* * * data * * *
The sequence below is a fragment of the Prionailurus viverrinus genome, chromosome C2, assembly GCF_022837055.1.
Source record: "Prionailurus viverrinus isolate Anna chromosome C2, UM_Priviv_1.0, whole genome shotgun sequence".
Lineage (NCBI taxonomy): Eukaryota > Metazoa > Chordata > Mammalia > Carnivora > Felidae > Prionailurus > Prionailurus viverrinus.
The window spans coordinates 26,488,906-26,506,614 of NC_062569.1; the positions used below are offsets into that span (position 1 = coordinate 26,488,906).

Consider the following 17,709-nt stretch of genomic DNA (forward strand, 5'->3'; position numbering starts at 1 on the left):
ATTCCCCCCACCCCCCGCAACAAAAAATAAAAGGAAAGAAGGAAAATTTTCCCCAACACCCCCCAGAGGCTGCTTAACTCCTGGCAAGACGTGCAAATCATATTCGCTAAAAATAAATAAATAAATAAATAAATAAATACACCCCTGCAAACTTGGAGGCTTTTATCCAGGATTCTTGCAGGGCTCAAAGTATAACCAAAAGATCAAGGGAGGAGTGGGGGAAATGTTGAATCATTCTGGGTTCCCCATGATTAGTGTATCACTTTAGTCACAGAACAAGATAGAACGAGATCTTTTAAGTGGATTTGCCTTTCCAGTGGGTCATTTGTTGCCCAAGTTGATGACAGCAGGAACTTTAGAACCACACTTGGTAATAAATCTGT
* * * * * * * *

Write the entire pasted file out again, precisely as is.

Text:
The sequence below is a fragment of the Prionailurus viverrinus genome, chromosome C2, assembly GCF_022837055.1.
Source record: "Prionailurus viverrinus isolate Anna chromosome C2, UM_Priviv_1.0, whole genome shotgun sequence".
Lineage (NCBI taxonomy): Eukaryota > Metazoa > Chordata > Mammalia > Carnivora > Felidae > Prionailurus > Prionailurus viverrinus.
The window spans coordinates 26,488,906-26,506,614 of NC_062569.1; the positions used below are offsets into that span (position 1 = coordinate 26,488,906).

Consider the following 17,709-nt stretch of genomic DNA (forward strand, 5'->3'; position numbering starts at 1 on the left):
ATTCCCCCCACCCCCCGCAACAAAAAATAAAAGGAAAGAAGGAAAATTTTCCCCAACACCCCCCAGAGGCTGCTTAACTCCTGGCAAGACGTGCAAATCATATTCGCTAAAAATAAATAAATAAATAAATAAATAAATACACCCCTGCAAACTTGGAGGCTTTTATCCAGGATTCTTGCAGGGCTCAAAGTATAACCAAAAGATCAAGGGAGGAGTGGGGGAAATGTTGAATCATTCTGGGTTCCCCATGATTAGTGTATCACTTTAGTCACAGAACAAGATAGAACGAGATCTTTTAAGTGGATTTGCCTTTCCAGTGGGTCATTTGTTGCCCAAGTTGATGACAGCAGGAACTTTAGAACCACACTTGGTAATAAATCTGT